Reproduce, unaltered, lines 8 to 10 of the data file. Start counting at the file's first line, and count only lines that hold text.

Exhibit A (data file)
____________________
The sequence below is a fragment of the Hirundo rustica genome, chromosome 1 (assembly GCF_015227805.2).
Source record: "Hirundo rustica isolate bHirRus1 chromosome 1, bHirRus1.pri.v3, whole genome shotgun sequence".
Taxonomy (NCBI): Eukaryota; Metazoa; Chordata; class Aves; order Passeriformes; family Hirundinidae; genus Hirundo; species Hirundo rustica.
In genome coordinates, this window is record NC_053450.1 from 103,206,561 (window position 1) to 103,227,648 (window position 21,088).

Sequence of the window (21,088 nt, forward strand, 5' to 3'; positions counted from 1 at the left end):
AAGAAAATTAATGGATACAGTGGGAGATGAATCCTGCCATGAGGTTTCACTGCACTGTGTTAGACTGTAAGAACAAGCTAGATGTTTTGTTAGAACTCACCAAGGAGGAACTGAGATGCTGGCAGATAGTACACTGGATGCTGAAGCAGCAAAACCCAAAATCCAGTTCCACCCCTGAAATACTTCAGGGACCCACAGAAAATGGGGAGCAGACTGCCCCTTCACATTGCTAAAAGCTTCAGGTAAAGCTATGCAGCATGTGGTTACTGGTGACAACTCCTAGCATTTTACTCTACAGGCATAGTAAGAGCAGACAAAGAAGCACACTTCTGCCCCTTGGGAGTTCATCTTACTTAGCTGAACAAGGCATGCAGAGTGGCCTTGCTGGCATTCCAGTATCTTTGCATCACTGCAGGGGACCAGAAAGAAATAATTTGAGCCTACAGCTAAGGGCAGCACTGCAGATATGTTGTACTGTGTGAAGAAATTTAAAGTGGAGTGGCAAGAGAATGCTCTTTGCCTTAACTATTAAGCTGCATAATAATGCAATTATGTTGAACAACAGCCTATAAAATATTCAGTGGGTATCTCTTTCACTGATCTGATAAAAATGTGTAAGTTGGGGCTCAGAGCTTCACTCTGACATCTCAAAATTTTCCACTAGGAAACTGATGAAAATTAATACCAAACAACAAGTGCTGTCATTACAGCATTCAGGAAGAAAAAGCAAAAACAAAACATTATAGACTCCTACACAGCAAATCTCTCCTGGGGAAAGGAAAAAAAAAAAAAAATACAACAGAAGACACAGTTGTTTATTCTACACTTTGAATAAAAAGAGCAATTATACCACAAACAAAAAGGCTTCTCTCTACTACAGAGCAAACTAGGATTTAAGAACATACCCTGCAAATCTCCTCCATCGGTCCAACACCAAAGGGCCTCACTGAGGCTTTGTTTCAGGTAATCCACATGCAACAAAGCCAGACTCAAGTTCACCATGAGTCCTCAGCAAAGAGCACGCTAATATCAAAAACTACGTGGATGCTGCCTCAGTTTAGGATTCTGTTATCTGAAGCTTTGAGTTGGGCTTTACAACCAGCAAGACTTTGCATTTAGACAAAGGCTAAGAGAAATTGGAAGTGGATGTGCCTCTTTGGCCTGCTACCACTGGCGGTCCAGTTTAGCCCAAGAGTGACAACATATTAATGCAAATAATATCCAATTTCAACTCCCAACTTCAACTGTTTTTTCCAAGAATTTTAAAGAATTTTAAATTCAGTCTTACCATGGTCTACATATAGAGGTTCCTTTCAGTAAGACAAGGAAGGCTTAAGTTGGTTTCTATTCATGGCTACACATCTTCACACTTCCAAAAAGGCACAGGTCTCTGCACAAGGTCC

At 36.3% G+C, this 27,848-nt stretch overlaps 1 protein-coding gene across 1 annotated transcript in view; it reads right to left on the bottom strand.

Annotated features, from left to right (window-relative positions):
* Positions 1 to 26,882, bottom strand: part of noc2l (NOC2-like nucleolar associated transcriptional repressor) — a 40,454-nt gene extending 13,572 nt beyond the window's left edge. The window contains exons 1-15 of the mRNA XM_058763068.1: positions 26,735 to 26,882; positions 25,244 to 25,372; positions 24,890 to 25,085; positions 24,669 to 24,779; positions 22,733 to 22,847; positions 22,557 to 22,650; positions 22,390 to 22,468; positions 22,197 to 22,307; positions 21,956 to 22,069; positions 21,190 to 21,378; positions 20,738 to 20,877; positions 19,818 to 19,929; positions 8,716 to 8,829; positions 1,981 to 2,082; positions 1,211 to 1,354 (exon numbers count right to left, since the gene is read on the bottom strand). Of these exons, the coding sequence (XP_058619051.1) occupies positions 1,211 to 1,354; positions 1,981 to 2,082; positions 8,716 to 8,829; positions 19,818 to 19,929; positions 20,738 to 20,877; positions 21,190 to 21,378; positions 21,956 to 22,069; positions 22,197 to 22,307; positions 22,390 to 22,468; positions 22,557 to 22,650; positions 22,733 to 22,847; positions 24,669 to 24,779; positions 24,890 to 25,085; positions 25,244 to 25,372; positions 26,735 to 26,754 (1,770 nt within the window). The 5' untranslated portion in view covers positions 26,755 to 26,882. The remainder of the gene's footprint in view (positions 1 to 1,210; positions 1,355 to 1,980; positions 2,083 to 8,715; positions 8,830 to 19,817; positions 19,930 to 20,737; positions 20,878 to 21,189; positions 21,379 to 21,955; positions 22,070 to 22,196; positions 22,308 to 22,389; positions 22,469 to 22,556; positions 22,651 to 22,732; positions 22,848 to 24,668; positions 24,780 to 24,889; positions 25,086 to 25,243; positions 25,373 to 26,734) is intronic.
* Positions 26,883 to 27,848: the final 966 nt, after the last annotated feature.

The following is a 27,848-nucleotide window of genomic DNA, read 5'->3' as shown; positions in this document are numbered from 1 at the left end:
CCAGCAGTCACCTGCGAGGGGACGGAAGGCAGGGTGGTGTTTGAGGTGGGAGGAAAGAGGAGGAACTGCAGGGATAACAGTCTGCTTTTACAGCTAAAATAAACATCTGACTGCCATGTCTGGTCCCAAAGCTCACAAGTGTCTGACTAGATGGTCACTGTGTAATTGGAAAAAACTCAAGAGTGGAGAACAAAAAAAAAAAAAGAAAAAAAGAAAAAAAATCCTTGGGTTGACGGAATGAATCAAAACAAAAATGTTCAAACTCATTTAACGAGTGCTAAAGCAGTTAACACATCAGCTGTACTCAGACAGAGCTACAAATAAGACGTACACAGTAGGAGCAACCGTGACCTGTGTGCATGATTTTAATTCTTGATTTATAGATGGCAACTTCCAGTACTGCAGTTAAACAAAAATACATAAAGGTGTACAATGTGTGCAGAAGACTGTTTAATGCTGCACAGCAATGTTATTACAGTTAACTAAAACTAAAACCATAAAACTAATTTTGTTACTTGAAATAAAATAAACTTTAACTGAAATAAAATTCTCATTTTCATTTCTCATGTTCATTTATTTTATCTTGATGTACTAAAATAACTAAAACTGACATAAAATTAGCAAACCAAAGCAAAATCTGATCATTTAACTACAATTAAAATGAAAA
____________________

Annotated features, from left to right (window-relative positions):
* Positions 1 to 26,882, bottom strand: part of noc2l (NOC2-like nucleolar associated transcriptional repressor) — a 40,454-nt gene extending 13,572 nt beyond the window's left edge. The window contains exons 1-15 of the mRNA XM_058763068.1: positions 26,735 to 26,882; positions 25,244 to 25,372; positions 24,890 to 25,085; positions 24,669 to 24,779; positions 22,733 to 22,847; positions 22,557 to 22,650; positions 22,390 to 22,468; positions 22,197 to 22,307; positions 21,956 to 22,069; positions 21,190 to 21,378; positions 20,738 to 20,877; positions 19,818 to 19,929; positions 8,716 to 8,829; positions 1,981 to 2,082; positions 1,211 to 1,354 (exon numbers count right to left, since the gene is read on the bottom strand). Of these exons, the coding sequence (XP_058619051.1) occupies positions 1,211 to 1,354; positions 1,981 to 2,082; positions 8,716 to 8,829; positions 19,818 to 19,929; positions 20,738 to 20,877; positions 21,190 to 21,378; positions 21,956 to 22,069; positions 22,197 to 22,307; positions 22,390 to 22,468; positions 22,557 to 22,650; positions 22,733 to 22,847; positions 24,669 to 24,779; positions 24,890 to 25,085; positions 25,244 to 25,372; positions 26,735 to 26,754 (1,770 nt within the window). The 5' untranslated portion in view covers positions 26,755 to 26,882. The remainder of the gene's footprint in view (positions 1 to 1,210; positions 1,355 to 1,980; positions 2,083 to 8,715; positions 8,830 to 19,817; positions 19,930 to 20,737; positions 20,878 to 21,189; positions 21,379 to 21,955; positions 22,070 to 22,196; positions 22,308 to 22,389; positions 22,469 to 22,556; positions 22,651 to 22,732; positions 22,848 to 24,668; positions 24,780 to 24,889; positions 25,086 to 25,243; positions 25,373 to 26,734) is intronic.
* Positions 26,883 to 27,848: the final 966 nt, after the last annotated feature.